What did Powell say? Well, he basically just reiterated the consensus view of the Federal Open Market Committee (FOMC) from the July meeting. Progress is made toward maximum employment, and inflation is expected to return to levels consistent with the Fed’s goal of inflation averaging 2 percent over time. This implies that if the economy evolved broadly as anticipated, it could be appropriate for the Fed to start reducing the pace of asset purchases in the autumn.
Powell could have provided a more detailed timeline for ‘tapering’, that is, scaling down the asset purchase programs. And perhaps a more specific plan how fast the tapering of treasuries and of MBS (Mortgage-Backed Securities) purchases will proceed. The housing market is running hot in the US, S&P/Case-Shiller home price index is almost 20% up year-on-year. The continued support by the Fed for the housing sector is questionable.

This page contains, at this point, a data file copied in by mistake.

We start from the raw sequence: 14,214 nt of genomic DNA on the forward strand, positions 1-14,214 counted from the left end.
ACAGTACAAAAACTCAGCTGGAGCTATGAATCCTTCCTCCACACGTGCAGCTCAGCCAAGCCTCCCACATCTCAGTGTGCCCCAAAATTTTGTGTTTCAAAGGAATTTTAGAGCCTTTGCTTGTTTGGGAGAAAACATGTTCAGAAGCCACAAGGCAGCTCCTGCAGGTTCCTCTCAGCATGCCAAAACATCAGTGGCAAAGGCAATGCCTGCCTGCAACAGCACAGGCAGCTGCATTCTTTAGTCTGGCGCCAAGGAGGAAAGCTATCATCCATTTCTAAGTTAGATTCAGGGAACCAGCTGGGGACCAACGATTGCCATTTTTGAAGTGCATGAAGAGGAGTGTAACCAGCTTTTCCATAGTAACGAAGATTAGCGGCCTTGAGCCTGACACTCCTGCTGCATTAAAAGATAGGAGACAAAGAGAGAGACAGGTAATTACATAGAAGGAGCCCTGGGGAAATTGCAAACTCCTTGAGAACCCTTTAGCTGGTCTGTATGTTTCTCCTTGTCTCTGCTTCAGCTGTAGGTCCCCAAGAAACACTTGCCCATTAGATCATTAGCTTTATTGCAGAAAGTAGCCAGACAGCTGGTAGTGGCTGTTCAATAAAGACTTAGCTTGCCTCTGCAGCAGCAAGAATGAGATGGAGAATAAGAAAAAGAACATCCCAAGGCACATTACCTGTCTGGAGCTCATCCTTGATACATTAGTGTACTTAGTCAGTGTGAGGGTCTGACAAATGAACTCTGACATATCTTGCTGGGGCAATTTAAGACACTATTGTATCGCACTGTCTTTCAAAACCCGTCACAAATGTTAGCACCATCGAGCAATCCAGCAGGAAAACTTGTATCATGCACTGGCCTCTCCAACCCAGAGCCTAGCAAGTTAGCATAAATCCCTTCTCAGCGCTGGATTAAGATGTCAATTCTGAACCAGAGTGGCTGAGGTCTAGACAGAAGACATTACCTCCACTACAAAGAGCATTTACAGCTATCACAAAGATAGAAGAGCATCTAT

The Fed sees the recent spike in inflation still to be transitory. Inflation has hovered around 5% for the last three months. The newly established monetary policy strategy focuses on average inflation over time, and thus allows inflation to exceed the 2% level when inflation has been muted for a long time. Inflation running at 5% is, however, certainly a case for concern for the Fed policymakers. It is wise to look through the COVID related transitory price shocks. But a wise central banker monitors price developments closely and is ready to act if price pressures stay elevated for an extended period.